VIRGIN ISLANDS DEPARTMENT OF EDUCATION SHARES STATUS OF SCHOOL READINESS FOR UPCOMING SCHOOL YEAR

VIRGIN ISLANDS DEPARTMENT OF EDUCATION SHARES STATUS OF SCHOOL READINESS FOR UPCOMING SCHOOL YEAR

Download PDF

St. Thomas – The Committee on Education, Youth, and Recreation chaired by Sen. Jean Forde held a meeting at the Capitol Building on Wednesday, to receive testimony from officials from the Department of Education on the status of the Virgin Islands Education System for the 2017-2018 academic year.

“The purpose of this meeting is to discuss the readiness of the school facilities that will accommodate teachers and students for the upcoming school year,” said Sen. Forde. “The committee has not done the annual school tour because we are familiar with the activity or lack of activity that took place in the schools. Two weeks ago, monies that were appropriated for summer maintenance was released. Therefore, little activity has occurred.”

The Virgin Islands Department of Education (DOE) had to prioritize the maintenance projects for the 2017-2018 school year because of budget restraints.

Charlesworth McCarthy, Director, Maintenance and Plant Operations for the St. Thomas-St. John District for DOE said, “We conduct preventative maintenance for some of our facilities, which can be categorized as routine, mandatory, and regulated services totaling $815,182. The monies were used to cover the cost of grease trap services, water testing, landscaping, and fire extinguisher re-certifications.”

Additional repairs and maintenance projects included electrical upgrades, air condition replacements, bathroom renovations, and general repairs and maintenance.  Kitchen equipment servicing, pest control applications, and janitorial activities were also completed in preparation for the upcoming school year, according to Director McCarthy.

“From 1-5, one being the highest and five being the lowest, how will you rate school readiness for the 2017-2018 school year?” asked Sen. Smith. Joseph Sibilly, Territorial Director, Maintenance and Plant Operations of DOE stated that he will rate it at two because schools in both districts are ready for the upcoming school year.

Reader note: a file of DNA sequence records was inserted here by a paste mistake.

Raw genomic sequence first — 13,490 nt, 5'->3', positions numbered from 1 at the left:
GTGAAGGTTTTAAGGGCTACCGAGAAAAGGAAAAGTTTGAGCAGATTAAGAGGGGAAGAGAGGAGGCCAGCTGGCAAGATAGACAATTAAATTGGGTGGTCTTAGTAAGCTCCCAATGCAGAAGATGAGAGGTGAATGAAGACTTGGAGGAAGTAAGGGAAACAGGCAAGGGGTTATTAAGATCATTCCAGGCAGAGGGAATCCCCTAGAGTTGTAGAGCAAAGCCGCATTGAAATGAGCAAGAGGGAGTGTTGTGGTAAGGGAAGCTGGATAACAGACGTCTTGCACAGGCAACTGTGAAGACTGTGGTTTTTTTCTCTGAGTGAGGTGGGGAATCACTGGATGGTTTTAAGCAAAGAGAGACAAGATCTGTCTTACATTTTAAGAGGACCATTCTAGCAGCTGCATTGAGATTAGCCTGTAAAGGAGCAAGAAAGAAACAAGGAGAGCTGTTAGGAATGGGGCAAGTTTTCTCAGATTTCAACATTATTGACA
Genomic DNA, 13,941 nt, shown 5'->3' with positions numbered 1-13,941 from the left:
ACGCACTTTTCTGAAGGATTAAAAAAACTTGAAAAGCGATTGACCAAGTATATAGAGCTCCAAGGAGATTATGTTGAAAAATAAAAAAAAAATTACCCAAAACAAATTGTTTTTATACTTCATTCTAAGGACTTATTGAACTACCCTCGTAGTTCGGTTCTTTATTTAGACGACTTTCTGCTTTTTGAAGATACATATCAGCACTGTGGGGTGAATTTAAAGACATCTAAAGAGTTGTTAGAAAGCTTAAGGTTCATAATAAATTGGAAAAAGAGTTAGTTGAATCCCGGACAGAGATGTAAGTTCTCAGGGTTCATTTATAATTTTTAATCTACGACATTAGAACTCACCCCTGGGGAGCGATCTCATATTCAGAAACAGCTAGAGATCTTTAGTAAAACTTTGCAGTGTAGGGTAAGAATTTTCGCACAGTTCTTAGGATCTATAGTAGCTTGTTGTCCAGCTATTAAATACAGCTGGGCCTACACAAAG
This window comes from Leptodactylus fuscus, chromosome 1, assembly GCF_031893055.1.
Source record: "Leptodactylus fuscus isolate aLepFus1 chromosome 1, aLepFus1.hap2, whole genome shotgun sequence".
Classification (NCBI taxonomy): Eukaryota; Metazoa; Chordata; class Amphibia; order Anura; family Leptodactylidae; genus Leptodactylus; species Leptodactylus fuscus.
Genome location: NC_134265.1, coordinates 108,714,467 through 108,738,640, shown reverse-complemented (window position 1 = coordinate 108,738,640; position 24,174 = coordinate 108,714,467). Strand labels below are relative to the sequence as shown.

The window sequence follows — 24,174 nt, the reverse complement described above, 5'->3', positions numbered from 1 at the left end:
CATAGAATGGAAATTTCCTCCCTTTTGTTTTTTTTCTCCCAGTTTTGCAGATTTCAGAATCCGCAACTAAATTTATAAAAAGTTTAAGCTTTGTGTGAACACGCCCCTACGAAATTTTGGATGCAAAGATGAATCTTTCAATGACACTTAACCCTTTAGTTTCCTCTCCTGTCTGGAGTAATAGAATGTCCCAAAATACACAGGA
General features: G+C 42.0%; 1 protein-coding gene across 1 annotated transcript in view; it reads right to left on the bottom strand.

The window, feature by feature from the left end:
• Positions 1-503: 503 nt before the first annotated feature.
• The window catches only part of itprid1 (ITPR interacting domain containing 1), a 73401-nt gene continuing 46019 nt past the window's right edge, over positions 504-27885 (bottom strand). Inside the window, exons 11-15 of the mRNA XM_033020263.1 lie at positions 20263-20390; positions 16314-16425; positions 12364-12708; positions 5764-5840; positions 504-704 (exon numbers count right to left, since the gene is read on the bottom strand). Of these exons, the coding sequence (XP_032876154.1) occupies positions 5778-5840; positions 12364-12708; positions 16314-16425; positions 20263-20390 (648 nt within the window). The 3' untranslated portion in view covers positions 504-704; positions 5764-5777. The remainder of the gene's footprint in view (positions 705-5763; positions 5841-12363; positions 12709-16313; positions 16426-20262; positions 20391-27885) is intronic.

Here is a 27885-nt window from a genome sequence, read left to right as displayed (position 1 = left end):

However, Sen. Forde stated that the schools may not be ready because funds for maintenance projects were recently released. “If schools are ready yet the money was granted just two weeks ago, that must mean there wasn’t much work to be done then,” said Sen. Forde. “I don’t know how the schools are ready when the heat in the classrooms are unbearable because of the lack of functioning air conditioners. We still have a lot of work to do to assist with providing a functioning classroom environment.”

Separately, the Virgin Islands Board of Education (VIBE) conducted the 2016-2017 School Management Accountability Report. This is a thorough annual assessment and evaluation of public school facilities, school guidance division and school administration in the territory; stated Emmett Hansen, Associate Executive Director of VIBE.

“Based on the report, how would you grade the school system from A to F?” asked Sen. Brian Smith. Kyza Callwood, Member of VIBE said, “I would give it a C because there is always room for improvement.” Sen. Smith further inquired, “What are some of your concerns?” Callwood stated that some of his concerns are that teachers need a raise, maintenance issues, outdated textbooks and there are mold and mosquitos in some classrooms.

Due to the lack of funds, all the challenges that the schools are facing cannot be addressed. “Can you identify the top three problems in the school system?” asked Sen. Forde. Callwood stated that the technological status of the schools and computer accessibility needs to be upgraded, the School Lunch Program and more supplies/resources are needed.

Sen. Tregenza Roach stated that academic achievement needs to play a major role in the Management and Accountability Report.

“The report focuses heavily on maintenance issues. However, there is minimal information on instruction and academic improvement,” said Sen. Roach. “The report should include strengths and weaknesses such as the percentage of college entrances, school dropout rate, and the number of students who passed and failed the Smarter Balance Test.”

“Is there a strategic plan that VIBE has in targeting areas such as revising policies, education curriculum and moving our education system into the 21st century?” asked Sen. Janelle Sarauw. Director Hansen said, “There is quite a bit of work that needs to be done in the Department of Education. VIBE is working on changing policies, creating awareness to administrators and providing mediation for students who are bullied.

###

 

 

Close